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Report Finds Kansas Tax Cuts Harm Health Preparedness

Tax cuts in Kansas have "landed with a thud," according to the co-author of a report that criticizes the state's actions for harming public services and sapping the state's long-term economic vitality. 

The report, which was released by the Center for Budget and Policy Priorities, says massive tax cuts enacted by Kansas lawmakers in 2012 have left the state's schools, public health departments and other public services "stuck in the recession." 

It notes that funding in 2013 for local health departments was down 14 percent from 2008 levels, harming their ability to provide immunizations and physical examinations for children. 

The report's co-author, Michael Leachman, was in Kansas City to speak to local foundation executives on Tuesday. Leachman, the center's director of state fiscal research, told KCUR that the funding cuts threatened preparedness for health emergencies.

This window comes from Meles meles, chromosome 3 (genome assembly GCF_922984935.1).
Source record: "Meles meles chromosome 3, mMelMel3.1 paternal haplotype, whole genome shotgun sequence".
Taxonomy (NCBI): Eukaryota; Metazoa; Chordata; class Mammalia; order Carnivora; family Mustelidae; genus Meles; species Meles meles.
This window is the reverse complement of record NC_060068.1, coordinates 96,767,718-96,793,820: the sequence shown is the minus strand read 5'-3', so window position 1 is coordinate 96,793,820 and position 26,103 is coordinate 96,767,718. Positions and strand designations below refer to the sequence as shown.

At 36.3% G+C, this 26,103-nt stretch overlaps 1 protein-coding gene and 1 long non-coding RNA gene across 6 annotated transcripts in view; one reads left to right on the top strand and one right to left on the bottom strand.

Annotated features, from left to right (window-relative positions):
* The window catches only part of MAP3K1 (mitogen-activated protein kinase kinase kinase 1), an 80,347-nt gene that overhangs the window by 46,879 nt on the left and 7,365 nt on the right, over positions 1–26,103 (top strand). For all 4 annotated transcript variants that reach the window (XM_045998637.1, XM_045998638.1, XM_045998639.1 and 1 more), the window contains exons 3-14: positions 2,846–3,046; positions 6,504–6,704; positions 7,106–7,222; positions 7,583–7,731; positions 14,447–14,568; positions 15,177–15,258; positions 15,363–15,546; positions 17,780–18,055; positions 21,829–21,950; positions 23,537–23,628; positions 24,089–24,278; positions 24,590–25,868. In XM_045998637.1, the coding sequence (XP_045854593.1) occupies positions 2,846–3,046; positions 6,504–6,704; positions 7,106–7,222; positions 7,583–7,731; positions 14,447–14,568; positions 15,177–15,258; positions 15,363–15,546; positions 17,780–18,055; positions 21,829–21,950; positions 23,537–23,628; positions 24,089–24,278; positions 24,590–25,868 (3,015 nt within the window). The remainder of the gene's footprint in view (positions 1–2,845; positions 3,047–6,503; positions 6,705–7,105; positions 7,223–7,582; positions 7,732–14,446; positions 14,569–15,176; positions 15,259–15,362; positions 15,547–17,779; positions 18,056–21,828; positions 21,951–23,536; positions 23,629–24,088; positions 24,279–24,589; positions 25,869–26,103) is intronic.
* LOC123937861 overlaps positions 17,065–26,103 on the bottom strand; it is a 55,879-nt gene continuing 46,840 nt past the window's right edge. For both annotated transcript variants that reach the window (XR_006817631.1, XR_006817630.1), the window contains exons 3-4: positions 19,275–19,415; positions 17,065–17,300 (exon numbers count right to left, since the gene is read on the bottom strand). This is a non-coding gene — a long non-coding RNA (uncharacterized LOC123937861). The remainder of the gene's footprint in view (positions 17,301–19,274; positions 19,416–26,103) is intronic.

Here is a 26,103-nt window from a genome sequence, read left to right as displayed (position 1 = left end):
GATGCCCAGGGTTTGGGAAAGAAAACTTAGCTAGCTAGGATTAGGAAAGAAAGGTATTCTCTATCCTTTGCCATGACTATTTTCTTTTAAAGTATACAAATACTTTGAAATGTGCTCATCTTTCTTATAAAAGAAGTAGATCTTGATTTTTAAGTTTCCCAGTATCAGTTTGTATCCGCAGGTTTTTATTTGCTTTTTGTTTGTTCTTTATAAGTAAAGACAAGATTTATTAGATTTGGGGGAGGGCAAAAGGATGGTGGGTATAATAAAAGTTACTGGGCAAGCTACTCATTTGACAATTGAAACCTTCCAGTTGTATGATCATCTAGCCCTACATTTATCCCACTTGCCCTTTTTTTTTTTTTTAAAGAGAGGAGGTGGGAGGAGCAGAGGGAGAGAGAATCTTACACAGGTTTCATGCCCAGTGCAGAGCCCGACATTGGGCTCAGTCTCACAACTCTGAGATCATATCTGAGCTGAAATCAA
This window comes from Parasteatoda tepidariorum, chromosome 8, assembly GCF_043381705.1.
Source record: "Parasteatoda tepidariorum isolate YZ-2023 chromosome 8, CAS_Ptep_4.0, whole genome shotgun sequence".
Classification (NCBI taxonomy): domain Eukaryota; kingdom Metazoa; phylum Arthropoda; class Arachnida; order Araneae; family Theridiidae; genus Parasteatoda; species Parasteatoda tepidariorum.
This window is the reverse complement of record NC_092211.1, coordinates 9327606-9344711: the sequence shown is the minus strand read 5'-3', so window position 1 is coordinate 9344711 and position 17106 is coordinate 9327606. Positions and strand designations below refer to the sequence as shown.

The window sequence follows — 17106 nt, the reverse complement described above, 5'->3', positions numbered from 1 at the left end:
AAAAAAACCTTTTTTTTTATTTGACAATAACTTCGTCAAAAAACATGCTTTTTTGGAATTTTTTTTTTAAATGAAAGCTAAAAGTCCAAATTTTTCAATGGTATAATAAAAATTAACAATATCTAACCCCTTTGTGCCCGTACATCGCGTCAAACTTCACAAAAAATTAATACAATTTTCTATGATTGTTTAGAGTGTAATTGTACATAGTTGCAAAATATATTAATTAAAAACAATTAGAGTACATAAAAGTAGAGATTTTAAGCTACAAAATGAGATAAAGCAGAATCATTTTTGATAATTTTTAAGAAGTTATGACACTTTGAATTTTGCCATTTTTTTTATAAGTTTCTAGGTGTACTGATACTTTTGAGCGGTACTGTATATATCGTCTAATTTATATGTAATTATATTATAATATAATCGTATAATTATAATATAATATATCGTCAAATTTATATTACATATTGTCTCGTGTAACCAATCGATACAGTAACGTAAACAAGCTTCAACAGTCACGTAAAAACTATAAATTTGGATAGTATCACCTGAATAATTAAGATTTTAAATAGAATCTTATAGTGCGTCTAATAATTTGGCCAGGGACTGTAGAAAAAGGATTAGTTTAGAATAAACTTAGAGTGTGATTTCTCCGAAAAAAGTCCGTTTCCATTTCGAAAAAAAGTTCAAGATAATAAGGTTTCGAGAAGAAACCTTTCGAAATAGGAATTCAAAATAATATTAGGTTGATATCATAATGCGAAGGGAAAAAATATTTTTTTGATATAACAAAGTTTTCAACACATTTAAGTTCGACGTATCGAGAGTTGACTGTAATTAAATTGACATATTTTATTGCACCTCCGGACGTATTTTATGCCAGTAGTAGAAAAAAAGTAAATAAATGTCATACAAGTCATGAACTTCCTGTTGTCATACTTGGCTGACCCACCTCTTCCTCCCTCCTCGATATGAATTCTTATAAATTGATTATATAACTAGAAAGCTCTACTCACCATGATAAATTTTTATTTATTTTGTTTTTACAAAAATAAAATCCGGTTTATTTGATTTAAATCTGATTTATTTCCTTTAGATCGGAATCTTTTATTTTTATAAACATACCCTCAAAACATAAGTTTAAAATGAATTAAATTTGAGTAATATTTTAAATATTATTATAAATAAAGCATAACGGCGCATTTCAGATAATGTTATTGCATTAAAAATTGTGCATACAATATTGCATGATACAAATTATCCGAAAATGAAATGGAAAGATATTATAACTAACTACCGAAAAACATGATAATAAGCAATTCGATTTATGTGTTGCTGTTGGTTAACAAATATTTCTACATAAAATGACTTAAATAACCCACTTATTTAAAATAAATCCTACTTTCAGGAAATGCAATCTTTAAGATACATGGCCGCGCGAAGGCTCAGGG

"Cuts in funding to health departments can have serious implications for a local government's ability to respond when there is a disease outbreak," he says. 

Kansas lawmakers in 2012 passed some of the most far-reaching tax cuts enacted by any state in the country.

Leachman's report says the cuts this year have cost Kansas "about 8 percent of the revenue it uses to fund schools, health care and other public services, a hit comparable to a mid-sized recession."

The report says the revenue loss will double to 16 percent in five years if the tax cuts are not reversed. 

Kansas Gov. Sam Brownback's office countered that his administration has "created a competitive advantage for Kansas."

"We have grown jobs, reduced unemployment and invested in education," Brownback spokeswoman Cassie Sparks said in an email to KCUR.

The Center for Budget and Policy Priorities, a non-profit research group based in Washington, D.C., focuses on the impact of  budget and tax policies.

Dan Margolies has been a reporter for the Kansas City Business Journal, The Kansas City Star, and KCUR Public Radio. He retired as a reporter in December 2022 after a 37-year journalism career.
As a health care reporter, I aim to empower my audience to take steps to improve health care and make informed decisions as consumers and voters. I tell human stories augmented with research and data to explain how our health care system works and sometimes fails us. Email me at alexs@kcur.org.
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